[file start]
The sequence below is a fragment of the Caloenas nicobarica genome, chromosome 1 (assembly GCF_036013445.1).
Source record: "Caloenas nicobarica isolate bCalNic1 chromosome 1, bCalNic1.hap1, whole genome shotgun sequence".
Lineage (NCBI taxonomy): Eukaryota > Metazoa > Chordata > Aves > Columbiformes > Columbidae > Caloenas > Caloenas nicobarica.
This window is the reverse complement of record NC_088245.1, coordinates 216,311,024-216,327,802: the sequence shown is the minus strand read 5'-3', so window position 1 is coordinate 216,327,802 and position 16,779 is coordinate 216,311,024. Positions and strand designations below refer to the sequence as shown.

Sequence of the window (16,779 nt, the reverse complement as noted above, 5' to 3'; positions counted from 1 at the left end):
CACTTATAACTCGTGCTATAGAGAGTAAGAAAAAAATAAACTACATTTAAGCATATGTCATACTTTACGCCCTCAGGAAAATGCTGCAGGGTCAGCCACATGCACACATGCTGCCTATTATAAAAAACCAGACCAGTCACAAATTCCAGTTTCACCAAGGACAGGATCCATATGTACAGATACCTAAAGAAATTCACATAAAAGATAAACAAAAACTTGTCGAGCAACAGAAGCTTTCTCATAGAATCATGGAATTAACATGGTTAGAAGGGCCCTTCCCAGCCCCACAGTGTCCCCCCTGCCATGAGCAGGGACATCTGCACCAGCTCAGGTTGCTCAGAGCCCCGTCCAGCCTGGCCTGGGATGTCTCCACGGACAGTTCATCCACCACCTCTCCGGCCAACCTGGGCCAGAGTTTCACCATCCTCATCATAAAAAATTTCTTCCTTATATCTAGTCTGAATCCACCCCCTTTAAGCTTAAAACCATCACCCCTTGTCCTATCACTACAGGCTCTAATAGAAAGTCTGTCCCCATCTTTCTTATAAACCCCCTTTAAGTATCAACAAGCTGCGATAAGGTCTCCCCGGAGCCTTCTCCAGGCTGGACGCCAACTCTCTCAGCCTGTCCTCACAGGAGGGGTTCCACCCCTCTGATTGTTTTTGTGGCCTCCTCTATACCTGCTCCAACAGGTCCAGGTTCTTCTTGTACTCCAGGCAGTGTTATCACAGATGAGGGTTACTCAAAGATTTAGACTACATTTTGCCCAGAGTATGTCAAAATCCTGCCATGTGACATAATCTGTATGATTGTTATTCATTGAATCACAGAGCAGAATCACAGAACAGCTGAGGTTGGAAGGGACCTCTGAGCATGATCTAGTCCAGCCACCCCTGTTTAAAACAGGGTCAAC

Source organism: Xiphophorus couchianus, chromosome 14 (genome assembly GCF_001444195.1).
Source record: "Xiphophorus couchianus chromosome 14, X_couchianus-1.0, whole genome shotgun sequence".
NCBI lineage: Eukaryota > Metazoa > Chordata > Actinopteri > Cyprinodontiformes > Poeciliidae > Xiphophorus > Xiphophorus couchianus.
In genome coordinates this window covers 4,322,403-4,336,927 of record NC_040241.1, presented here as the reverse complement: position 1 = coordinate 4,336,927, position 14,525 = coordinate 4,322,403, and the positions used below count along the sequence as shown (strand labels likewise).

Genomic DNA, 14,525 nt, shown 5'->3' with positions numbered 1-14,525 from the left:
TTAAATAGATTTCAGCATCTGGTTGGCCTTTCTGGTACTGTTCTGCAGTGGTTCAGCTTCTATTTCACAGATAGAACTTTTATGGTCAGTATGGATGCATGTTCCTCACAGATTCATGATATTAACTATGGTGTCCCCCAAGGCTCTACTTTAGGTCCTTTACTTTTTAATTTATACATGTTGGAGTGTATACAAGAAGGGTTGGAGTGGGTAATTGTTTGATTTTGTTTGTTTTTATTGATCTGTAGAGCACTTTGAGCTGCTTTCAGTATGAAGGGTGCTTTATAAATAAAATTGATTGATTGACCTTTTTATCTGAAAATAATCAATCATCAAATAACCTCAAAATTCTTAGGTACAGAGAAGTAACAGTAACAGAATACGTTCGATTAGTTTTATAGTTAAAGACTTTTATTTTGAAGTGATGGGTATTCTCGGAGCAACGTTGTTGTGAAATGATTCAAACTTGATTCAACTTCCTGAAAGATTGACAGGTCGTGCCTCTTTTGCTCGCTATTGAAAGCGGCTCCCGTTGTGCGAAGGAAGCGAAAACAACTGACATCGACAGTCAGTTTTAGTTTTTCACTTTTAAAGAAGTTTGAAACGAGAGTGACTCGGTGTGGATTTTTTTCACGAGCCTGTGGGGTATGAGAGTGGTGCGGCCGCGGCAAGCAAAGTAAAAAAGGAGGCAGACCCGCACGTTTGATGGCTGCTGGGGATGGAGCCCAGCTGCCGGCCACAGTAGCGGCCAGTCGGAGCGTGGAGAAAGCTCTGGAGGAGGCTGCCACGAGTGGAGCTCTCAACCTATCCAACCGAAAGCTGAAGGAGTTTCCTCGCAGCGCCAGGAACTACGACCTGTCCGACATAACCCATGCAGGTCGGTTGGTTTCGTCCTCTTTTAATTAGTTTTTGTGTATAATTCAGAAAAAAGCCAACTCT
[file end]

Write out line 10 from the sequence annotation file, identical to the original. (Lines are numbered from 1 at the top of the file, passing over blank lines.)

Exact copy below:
In genome coordinates this window covers 4,322,403-4,336,927 of record NC_040241.1, presented here as the reverse complement: position 1 = coordinate 4,336,927, position 14,525 = coordinate 4,322,403, and the positions used below count along the sequence as shown (strand labels likewise).